Nothing much has changed for women since 1950. Or has it?

The 5 people I would be friends with. If they were real
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The 5 people I would be friends with. If...

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Half a century on, it strikes me there’s not much difference between the modern woman and a 50s housewife.

My husband walks in from work and routinely finds me whipping something up in the kitchen (usually a blog entry, sometimes a corporate workshop, occasionally a chapter for the vampire-free young adult sci-fi romance – today, this comparative exposition about modern women being like 50s housewives).

Dinner is waiting.

Waiting… waiting…

I have freshened up for his arrival home.  Yes, I have.  When I hear his key in the door, I hope there’s a top flapping on the clothes airer beside me that’s not covered in regurgitated S26 Gold.  If there is, I throw it on and fling the dirty one across the room into the washing basket (or near it, on the floor, hopefully where he won’t trip over it).

By the time he makes it down the hallway, I am a sight to behold.

Do I put my face on, first thing in the morning?  No need – I’m permanently logged in.  After flicking the kettle on, I’m all over the internet like a rash.  Facebook, LinkedIn, email, my blog, my website, the baby forum, the news, the online magazines I write for – you name it, it’s open in my browser before you can say ‘I was talking about makeup.’

I’m a step ahead there – often waking up with makeup already on (if I went somewhere important yesterday). The tweens allowed my makeup remover to be engulfed by the black hole that we call the second bathroom, so I routinely arise with half of yesterday’s face on my person and the other half on the pillow case.

The baby smiles at me regardless of how I look at 5am (as he did at 2am and, if we’re unlucky, 11pm before that).  Digging the older kids out of bed, I reclaim the laundry from the dog, pack everyone off to school and work in two different states (we live on the border, so school terms never match) and I get on with the business of running the household.

More accurately, I get on with running the business from the household, shuffling it with a part-time public sector position and some freelance writing.  The ballet run puts a spanner in the work, as does the netball run and indeed, this week, the feral cat run. (We returned from holiday to find an abandoned cat and her two wild kittens on our doorstep, hired a trap and convinced a team of seven brave souls ranging in age from four to thirty-seven to lure the undomesticated animals from a garden that, once you’re crawling around in its undergrowth, seems closely modelled on a Patagonian jungle.  We’d have used machetes but we were scared we’d lop a head off – either human or feline – neither option desirable).

With all of this going on, the house is kept exactly as my husband expects it to be.  This is particularly true since the cleaning lady won a job as a physiotherapist’s receptionist after I paid her $90 to coach her in job-interview skills while she waved the duster around like a magic wand that has lost its magic.  We’re sinking a la the Titanic, the whole house listing East under the weight of six people’s washing, strung up in relative states of damp on the large family of clothes airers that has taken up residence in our meals area.

The children are seen and not heard – plugged in as they often are to their iPods (except when they’re heard asking my husband what’s for dinner, which they do nearly every night since he banned me from approaching the cooking appliances after a nasty incident with the wok).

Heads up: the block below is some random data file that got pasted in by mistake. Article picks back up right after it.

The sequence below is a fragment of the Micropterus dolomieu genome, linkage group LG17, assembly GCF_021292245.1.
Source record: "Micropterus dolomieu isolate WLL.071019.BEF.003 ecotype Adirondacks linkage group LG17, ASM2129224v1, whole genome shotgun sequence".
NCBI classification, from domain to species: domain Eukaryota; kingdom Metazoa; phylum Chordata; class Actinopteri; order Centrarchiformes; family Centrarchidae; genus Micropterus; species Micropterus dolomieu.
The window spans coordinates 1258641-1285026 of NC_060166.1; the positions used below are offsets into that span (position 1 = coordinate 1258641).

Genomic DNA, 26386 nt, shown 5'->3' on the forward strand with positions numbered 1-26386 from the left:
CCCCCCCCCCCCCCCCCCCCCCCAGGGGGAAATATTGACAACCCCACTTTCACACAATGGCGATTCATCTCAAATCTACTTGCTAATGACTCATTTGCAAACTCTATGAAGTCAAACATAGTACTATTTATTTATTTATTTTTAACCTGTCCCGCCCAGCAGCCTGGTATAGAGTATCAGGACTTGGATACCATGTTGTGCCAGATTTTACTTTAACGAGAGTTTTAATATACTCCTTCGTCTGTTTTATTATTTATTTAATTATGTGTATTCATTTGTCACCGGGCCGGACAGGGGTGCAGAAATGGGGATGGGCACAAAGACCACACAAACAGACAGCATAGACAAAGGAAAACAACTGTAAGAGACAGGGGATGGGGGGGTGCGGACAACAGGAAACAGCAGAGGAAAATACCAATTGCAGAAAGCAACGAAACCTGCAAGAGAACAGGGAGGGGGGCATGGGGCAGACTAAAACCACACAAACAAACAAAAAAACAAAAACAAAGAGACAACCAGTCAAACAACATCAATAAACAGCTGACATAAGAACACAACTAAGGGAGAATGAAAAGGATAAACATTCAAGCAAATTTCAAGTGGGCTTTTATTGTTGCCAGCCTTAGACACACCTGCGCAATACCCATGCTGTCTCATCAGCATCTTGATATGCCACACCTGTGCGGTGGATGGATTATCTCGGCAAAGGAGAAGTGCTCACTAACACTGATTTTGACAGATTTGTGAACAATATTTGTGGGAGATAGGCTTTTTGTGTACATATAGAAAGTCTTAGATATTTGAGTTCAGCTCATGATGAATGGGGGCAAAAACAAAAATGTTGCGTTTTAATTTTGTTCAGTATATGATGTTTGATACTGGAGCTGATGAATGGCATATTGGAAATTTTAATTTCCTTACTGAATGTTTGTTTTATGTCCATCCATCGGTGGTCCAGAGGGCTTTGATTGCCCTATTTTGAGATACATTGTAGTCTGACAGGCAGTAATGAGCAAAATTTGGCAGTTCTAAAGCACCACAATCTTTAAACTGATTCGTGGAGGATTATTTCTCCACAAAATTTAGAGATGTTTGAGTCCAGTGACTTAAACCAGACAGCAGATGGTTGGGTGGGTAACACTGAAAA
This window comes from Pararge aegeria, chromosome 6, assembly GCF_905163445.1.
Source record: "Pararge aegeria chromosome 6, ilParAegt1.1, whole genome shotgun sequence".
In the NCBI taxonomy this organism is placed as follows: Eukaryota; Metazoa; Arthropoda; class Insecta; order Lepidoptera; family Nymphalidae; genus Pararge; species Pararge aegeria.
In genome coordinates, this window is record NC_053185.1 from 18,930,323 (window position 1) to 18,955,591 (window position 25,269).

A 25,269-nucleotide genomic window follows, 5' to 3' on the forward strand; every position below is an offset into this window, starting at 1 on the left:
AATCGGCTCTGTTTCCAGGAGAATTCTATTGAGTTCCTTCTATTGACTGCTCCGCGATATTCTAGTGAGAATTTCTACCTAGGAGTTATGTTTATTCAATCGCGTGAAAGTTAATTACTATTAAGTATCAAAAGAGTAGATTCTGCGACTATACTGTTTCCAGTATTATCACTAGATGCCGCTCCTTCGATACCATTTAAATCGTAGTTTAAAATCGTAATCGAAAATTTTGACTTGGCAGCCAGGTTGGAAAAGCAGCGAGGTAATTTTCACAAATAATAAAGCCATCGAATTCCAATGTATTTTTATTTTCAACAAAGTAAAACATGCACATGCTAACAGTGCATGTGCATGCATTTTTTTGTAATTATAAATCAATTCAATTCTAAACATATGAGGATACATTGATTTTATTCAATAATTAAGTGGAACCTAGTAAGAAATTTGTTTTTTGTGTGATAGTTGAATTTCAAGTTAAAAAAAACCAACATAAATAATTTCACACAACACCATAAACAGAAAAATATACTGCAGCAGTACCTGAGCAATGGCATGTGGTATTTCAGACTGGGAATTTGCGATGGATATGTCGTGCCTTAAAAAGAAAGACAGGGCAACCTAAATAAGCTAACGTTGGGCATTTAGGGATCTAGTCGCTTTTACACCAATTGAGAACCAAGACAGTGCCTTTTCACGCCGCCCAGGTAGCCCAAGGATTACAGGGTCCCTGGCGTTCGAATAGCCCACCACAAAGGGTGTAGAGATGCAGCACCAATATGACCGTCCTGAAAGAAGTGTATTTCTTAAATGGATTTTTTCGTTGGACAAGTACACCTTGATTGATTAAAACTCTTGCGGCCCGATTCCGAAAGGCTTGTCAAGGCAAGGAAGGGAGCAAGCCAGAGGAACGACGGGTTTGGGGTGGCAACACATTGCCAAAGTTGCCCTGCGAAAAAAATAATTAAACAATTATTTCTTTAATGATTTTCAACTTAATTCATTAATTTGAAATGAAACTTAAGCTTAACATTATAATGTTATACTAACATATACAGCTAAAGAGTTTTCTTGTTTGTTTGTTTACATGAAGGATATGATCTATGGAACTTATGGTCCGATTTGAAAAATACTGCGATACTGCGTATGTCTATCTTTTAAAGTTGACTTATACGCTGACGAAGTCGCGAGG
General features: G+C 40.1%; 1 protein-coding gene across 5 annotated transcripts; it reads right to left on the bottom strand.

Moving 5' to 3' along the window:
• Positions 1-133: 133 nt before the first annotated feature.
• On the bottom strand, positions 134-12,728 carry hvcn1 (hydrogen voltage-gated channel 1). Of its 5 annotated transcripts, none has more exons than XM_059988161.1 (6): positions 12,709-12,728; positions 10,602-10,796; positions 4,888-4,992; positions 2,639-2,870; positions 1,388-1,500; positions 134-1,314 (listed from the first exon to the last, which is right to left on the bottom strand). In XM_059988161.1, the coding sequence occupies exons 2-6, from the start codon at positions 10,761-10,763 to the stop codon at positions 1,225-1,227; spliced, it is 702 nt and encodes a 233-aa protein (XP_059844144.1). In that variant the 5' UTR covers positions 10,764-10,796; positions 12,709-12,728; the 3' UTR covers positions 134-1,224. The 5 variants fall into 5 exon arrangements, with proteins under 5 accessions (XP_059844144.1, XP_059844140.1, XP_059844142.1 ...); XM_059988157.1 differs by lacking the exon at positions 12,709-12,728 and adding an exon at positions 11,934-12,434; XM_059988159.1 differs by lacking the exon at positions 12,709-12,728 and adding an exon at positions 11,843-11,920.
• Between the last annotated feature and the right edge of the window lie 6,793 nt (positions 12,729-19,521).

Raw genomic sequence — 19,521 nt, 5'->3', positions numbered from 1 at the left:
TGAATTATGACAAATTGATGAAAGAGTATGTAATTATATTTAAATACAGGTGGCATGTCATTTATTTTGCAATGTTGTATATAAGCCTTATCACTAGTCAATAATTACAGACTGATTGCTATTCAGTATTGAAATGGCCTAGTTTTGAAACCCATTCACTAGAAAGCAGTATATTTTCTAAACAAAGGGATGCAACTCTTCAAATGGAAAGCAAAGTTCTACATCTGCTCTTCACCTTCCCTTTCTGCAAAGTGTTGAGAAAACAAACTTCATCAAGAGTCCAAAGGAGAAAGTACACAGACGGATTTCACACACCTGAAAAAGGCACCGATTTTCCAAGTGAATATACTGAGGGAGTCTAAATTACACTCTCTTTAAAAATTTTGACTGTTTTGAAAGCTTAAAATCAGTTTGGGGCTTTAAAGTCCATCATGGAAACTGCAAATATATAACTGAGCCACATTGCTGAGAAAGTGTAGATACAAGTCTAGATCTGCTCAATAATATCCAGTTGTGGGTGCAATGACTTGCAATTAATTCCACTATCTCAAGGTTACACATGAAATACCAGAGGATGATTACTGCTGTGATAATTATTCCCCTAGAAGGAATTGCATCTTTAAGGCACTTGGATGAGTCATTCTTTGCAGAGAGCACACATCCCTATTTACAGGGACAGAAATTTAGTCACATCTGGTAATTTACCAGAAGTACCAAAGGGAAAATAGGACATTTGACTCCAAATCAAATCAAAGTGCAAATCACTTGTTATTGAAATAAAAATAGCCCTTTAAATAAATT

I like to enquire as to how his day as been, but there’s not much point because we emailed back and forth about it earlier. I ask how the unaccounted for twenty minutes went.  They went unremarkably.  I tell him about the cats.  (I’d bring him the newspaper, but it’s out of date by dinner time so it’s easier if he just checks online later.)

After dinner, he retires to the lounge room.  If it’s not some species of parent information night (as it seems to be most nights, even though we only have two kids in school) I flop on the couch beside him in a fetching ensemble of track pants and the cleanest top I can find, put my feet up and notice I could do with a pedicure.  Feet just seem so far away in the grand scheme of things.

When I’ve kissed the children goodnight and confiscated all electronic devices like a security guard at the airport, we watch one of our favourite shows, or part thereof, before succumbing to the exhaustion that’s been building since the baby’s dawn feed. I crawl into the bedroom and fluff up the pillows (after I pick them up off the floor).

Tomorrow is another day, and I know my place.  It’s up the front of a corporate seminar interstate, then straight from the airport to a parent interview (not to be confused with a parent info night). I’ve ceased to worry about putting the audience to sleep in these seminars – it’s a triumph if I deliver the content with two eyes open.

Which reminds me (speaking of motor skills); the baby has a physiotherapy appointment that he doesn’t need.  I lost track of time and thought he was a month older than he is, so he’s probably not as delayed as we suspected but I’m too embarrassed to admit this at the clinic.

Besides, for a woman who does her level best to keep the home from burning, I mean ‘home fires burning’, it’s any port in a storm when it comes to adult company.  Otherwise I’ll wind up as feral as the surrendered cats.

Think back to when you were growing up.  How different is your life from the life that your mum led?

What do you think?

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